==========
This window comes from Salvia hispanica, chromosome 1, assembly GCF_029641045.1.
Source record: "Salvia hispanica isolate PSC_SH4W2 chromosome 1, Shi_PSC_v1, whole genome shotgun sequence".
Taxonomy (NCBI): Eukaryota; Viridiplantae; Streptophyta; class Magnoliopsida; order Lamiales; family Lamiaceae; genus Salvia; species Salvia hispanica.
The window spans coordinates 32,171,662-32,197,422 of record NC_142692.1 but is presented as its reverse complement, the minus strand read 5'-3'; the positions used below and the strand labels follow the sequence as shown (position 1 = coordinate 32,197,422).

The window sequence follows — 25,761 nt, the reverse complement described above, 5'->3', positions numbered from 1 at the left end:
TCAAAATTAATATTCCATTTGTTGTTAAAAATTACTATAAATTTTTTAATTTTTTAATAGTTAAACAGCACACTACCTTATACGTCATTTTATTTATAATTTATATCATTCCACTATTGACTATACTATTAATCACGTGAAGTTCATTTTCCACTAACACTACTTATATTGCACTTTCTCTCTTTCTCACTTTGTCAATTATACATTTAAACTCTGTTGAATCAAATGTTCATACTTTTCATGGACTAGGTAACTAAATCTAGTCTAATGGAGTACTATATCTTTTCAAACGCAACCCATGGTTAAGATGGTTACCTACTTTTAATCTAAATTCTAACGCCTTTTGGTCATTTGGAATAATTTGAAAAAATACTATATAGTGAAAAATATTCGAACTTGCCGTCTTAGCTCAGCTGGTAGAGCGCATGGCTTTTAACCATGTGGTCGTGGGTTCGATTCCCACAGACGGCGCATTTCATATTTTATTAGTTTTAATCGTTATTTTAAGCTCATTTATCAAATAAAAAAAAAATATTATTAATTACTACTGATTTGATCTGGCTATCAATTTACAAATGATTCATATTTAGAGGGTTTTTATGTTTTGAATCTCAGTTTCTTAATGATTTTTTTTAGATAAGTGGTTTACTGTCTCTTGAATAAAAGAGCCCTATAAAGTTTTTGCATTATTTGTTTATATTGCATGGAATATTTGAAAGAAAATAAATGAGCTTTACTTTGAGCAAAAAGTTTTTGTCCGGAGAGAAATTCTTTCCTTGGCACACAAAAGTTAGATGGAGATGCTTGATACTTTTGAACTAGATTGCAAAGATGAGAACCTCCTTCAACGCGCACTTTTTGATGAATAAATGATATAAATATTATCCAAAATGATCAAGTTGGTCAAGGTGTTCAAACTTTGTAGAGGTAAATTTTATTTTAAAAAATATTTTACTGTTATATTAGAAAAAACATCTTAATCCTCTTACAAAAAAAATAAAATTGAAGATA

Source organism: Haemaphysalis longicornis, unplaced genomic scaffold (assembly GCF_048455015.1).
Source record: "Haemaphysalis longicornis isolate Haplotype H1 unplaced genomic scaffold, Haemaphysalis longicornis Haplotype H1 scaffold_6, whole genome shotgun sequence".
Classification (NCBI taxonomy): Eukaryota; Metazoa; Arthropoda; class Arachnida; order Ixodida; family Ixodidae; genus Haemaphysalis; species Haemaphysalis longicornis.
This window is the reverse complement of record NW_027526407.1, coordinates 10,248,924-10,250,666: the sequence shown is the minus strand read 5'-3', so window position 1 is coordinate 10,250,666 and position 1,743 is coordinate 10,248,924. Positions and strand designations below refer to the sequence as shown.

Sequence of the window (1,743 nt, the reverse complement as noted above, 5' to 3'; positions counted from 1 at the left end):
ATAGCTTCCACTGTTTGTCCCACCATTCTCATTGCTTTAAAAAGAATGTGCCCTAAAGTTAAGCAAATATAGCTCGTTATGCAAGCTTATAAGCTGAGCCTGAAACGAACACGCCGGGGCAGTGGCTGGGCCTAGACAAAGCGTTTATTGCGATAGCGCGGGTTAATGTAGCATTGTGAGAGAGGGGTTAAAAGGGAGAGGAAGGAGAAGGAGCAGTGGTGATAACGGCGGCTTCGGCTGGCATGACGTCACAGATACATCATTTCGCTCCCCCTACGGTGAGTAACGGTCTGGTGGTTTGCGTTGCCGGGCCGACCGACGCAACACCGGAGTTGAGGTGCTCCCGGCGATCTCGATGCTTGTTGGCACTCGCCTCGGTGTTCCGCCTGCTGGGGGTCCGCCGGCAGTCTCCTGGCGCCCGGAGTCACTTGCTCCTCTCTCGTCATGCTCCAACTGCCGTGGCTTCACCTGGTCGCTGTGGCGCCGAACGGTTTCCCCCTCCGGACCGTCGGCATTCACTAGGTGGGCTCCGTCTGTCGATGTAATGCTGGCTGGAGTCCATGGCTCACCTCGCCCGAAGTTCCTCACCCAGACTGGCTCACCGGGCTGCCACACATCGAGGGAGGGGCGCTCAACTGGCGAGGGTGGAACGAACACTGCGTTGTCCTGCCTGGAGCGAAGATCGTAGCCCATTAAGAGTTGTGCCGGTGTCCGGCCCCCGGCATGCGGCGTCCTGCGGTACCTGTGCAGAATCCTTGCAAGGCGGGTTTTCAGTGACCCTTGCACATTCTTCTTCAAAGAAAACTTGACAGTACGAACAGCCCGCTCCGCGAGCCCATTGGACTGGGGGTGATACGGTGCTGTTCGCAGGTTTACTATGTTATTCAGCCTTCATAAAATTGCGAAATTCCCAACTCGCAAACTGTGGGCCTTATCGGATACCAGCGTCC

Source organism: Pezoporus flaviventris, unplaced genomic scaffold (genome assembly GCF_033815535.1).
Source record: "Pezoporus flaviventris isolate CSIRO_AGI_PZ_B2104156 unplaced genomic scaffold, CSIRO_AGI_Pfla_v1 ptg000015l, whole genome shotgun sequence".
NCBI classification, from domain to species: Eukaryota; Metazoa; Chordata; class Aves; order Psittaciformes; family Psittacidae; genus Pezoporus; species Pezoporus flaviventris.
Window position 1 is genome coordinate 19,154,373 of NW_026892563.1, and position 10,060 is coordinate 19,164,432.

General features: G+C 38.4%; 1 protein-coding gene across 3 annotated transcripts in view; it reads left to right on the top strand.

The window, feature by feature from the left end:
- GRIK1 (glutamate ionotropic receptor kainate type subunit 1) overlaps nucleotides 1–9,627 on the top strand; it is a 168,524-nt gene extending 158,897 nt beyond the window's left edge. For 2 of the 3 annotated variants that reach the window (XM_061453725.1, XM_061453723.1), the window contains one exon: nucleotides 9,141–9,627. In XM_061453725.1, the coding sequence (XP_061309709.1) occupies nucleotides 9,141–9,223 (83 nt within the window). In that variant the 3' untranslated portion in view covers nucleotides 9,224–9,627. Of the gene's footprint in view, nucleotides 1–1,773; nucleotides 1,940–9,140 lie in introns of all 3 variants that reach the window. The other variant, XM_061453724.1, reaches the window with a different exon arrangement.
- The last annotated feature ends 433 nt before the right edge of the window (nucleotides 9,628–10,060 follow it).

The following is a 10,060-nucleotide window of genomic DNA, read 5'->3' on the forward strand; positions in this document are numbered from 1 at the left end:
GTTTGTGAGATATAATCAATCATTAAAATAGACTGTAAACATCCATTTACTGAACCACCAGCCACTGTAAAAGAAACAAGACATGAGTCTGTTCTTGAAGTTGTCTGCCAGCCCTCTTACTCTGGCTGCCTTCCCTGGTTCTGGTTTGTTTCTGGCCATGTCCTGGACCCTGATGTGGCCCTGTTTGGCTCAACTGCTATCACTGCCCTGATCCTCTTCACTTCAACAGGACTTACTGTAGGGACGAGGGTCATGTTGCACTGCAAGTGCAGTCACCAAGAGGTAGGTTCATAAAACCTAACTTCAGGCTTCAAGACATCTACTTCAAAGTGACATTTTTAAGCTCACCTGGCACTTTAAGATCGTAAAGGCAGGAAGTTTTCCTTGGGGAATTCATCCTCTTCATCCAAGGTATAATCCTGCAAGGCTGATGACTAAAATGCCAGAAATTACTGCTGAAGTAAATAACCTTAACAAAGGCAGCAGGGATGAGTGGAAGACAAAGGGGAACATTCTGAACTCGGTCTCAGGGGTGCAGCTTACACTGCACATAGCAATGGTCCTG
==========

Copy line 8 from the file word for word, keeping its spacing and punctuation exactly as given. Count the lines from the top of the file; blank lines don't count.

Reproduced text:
Source record: "Haemaphysalis longicornis isolate Haplotype H1 unplaced genomic scaffold, Haemaphysalis longicornis Haplotype H1 scaffold_6, whole genome shotgun sequence".